Starbucks' Hunt For The Recyclable Cup

Starbucks' Hunt For The Recyclable Cup

Fast Company has a surprisingly nuanced article about the difficulties Starbucks has faced in creating their holy grail: a 100% recyclable paper cup.

Paper cups have a wax coating so they can't be recycled with the regular paper.  They would need to be sorted out, in an entirely separate box.  Or - more likely, given the current technology - picked out of the conveyor belt by hand. 

(I have my own solution to this problem: a travel cup system that works the same way as glass bottles for milk.  When you buy glass bottled milk you pay a deposit - usually around $2.50.  The next time you buy milk you bring the old bottle in and exchange it. 

If you forget to bring the old bottle in, you just pay another $2.50.  Inevitably you end up with a bunch of extra empty bottles - just bring them into the store and get $2.50 back for each of them.  The fee is enough to cover the expense of carting away the old bottles and sterilizing them. 

This system would be awesome for Starbucks mugs, because it doesn't necessarily require you to remember to bring your travel mug.  Which is always my big problem.)

Starbucks has started a pilot program in Chicago.  In partnership with Georgia Pacific, Starbucks cups from Chicago will be trucked away, pulped, and turned into napkins for Starbucks stores. 

Of course, as you may have noticed, if you're at a Starbucks store (and you forgot your travel mug, you naughty thing) there is no place where you can recycle your cup.  Part of this project towards complete recyclability by 2015 is installing recycling bins at every Starbucks store.

This effort is admittedly something like tilting at windmills.  Recycling a cup may be the smallest of all the possible environmental concerns.  For example, that cup had to be produced in the first place - which involved a lot of fuel burned in transportation, trees pulped in fiber mills powered by electricity or possibly coal, chemicals used to bleach the paper, and on and on.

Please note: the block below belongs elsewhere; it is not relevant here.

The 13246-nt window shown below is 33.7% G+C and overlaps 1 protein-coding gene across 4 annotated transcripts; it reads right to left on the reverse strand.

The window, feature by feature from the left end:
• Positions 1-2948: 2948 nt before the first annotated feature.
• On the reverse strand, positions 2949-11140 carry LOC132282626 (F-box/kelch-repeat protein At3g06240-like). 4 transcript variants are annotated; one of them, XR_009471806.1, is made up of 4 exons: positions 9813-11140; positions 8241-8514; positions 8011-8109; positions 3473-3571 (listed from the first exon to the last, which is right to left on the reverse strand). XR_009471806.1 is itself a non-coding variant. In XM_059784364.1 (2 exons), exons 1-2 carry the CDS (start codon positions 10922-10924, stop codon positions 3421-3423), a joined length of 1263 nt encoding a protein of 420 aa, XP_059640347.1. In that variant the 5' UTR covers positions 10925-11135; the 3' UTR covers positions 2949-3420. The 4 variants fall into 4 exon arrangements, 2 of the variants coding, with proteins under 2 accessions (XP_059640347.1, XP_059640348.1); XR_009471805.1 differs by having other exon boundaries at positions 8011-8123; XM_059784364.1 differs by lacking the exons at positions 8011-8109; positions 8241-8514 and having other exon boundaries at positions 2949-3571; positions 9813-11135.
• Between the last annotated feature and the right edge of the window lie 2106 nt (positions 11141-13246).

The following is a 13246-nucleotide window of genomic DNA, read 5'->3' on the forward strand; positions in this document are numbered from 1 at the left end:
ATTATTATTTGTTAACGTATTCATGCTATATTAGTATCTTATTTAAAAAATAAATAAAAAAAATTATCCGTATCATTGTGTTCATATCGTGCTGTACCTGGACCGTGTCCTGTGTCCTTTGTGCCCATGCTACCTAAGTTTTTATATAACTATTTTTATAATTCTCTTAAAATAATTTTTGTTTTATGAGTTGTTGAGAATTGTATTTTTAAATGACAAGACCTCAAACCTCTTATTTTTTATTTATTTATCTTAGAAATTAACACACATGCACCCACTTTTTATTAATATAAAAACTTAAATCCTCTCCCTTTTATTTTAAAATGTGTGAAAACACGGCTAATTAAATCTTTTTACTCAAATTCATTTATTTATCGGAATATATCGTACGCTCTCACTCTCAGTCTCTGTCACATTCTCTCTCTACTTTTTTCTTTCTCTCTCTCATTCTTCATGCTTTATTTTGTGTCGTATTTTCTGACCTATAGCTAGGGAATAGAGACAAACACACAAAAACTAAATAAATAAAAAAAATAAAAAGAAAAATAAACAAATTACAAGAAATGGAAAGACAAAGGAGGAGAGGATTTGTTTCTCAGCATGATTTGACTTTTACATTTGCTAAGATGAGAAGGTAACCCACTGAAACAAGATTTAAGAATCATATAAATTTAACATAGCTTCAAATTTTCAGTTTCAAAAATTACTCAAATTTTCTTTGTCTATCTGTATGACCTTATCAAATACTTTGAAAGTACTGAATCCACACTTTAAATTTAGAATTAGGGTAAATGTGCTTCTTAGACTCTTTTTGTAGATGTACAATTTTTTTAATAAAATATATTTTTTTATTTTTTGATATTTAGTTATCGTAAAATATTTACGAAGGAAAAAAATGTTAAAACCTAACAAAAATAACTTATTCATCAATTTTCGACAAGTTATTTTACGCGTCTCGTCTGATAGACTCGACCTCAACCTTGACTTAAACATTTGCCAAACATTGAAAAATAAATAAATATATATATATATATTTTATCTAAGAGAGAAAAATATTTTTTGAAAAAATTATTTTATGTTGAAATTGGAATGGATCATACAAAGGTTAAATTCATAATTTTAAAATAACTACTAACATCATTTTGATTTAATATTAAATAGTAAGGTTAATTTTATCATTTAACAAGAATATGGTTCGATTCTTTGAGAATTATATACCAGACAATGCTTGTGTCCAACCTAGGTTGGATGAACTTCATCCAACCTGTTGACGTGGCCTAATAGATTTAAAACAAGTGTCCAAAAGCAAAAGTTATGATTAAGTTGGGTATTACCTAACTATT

But the white Starbucks cup is iconic, and it's the part of Starbucks that the customer actually holds in their hands.  If we can be made to feel good about the Starbucks to-go cup, presumably Starbucks is hoping those feelings will transfer to the company itself. 

(If I were a more cynical person, I might say that the whole point of the exercise is to greenwash the company as a whole.  But I have a good friend who works in the Starbucks corporate offices, and I know that as a company, their hearts are in the right place.)

It's true that more good could be done by outfitting Starbucks stores with solar panels than by making their cups recyclable.  But why be churlish?  Maybe the best thing about this whole deal is that, by making such a public effort out of finding a way to recycle their cups, Starbucks impresses upon its customers that this kind of thing is important.

Starbucks has become, for better or worse, a cultural leader.  And if they can lead us to recycle more, then all the better. 

Photo credit: Flickr/Louis Abate